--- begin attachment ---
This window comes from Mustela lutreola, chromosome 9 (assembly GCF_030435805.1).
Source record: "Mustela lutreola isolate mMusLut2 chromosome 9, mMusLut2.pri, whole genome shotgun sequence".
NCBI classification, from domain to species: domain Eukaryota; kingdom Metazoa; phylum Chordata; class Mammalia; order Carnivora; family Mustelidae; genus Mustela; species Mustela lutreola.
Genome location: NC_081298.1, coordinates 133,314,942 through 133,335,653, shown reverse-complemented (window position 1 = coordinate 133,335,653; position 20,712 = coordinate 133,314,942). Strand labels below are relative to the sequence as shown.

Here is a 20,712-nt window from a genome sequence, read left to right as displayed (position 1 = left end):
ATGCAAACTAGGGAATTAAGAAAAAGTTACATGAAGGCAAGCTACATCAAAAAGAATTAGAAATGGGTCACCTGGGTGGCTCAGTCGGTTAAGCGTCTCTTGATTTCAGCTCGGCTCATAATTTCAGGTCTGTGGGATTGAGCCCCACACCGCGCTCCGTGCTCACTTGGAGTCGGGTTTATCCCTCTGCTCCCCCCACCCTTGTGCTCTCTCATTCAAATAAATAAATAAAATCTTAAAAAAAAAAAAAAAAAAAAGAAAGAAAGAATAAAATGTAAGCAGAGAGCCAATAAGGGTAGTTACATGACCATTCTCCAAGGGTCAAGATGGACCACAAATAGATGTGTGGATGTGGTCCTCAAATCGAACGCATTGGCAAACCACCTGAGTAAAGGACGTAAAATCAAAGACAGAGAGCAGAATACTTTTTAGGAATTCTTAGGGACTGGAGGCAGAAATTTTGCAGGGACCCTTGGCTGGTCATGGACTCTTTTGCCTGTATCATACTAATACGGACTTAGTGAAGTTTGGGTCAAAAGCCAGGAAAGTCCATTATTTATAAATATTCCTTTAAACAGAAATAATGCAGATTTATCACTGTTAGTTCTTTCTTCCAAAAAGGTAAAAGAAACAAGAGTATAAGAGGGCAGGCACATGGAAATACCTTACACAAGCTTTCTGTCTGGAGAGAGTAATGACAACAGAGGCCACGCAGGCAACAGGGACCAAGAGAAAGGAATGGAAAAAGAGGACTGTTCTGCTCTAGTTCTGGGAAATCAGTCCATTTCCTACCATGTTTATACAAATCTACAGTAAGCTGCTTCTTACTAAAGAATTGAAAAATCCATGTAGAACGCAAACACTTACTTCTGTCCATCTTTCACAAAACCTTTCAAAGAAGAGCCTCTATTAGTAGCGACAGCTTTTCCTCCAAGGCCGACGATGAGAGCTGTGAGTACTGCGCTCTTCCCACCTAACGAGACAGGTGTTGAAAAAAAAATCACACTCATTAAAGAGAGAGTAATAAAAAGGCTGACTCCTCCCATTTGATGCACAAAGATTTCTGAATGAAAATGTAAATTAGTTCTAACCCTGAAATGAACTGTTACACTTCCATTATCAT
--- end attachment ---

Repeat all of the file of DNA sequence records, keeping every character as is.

This window comes from Mustela lutreola, chromosome 9 (assembly GCF_030435805.1).
Source record: "Mustela lutreola isolate mMusLut2 chromosome 9, mMusLut2.pri, whole genome shotgun sequence".
NCBI classification, from domain to species: domain Eukaryota; kingdom Metazoa; phylum Chordata; class Mammalia; order Carnivora; family Mustelidae; genus Mustela; species Mustela lutreola.
Genome location: NC_081298.1, coordinates 133,314,942 through 133,335,653, shown reverse-complemented (window position 1 = coordinate 133,335,653; position 20,712 = coordinate 133,314,942). Strand labels below are relative to the sequence as shown.

Here is a 20,712-nt window from a genome sequence, read left to right as displayed (position 1 = left end):
ATGCAAACTAGGGAATTAAGAAAAAGTTACATGAAGGCAAGCTACATCAAAAAGAATTAGAAATGGGTCACCTGGGTGGCTCAGTCGGTTAAGCGTCTCTTGATTTCAGCTCGGCTCATAATTTCAGGTCTGTGGGATTGAGCCCCACACCGCGCTCCGTGCTCACTTGGAGTCGGGTTTATCCCTCTGCTCCCCCCACCCTTGTGCTCTCTCATTCAAATAAATAAATAAAATCTTAAAAAAAAAAAAAAAAAAAAGAAAGAAAGAATAAAATGTAAGCAGAGAGCCAATAAGGGTAGTTACATGACCATTCTCCAAGGGTCAAGATGGACCACAAATAGATGTGTGGATGTGGTCCTCAAATCGAACGCATTGGCAAACCACCTGAGTAAAGGACGTAAAATCAAAGACAGAGAGCAGAATACTTTTTAGGAATTCTTAGGGACTGGAGGCAGAAATTTTGCAGGGACCCTTGGCTGGTCATGGACTCTTTTGCCTGTATCATACTAATACGGACTTAGTGAAGTTTGGGTCAAAAGCCAGGAAAGTCCATTATTTATAAATATTCCTTTAAACAGAAATAATGCAGATTTATCACTGTTAGTTCTTTCTTCCAAAAAGGTAAAAGAAACAAGAGTATAAGAGGGCAGGCACATGGAAATACCTTACACAAGCTTTCTGTCTGGAGAGAGTAATGACAACAGAGGCCACGCAGGCAACAGGGACCAAGAGAAAGGAATGGAAAAAGAGGACTGTTCTGCTCTAGTTCTGGGAAATCAGTCCATTTCCTACCATGTTTATACAAATCTACAGTAAGCTGCTTCTTACTAAAGAATTGAAAAATCCATGTAGAACGCAAACACTTACTTCTGTCCATCTTTCACAAAACCTTTCAAAGAAGAGCCTCTATTAGTAGCGACAGCTTTTCCTCCAAGGCCGACGATGAGAGCTGTGAGTACTGCGCTCTTCCCACCTAACGAGACAGGTGTTGAAAAAAAAATCACACTCATTAAAGAGAGAGTAATAAAAAGGCTGACTCCTCCCATTTGATGCACAAAGATTTCTGAATGAAAATGTAAATTAGTTCTAACCCTGAAATGAACTGTTACACTTCCATTATCAT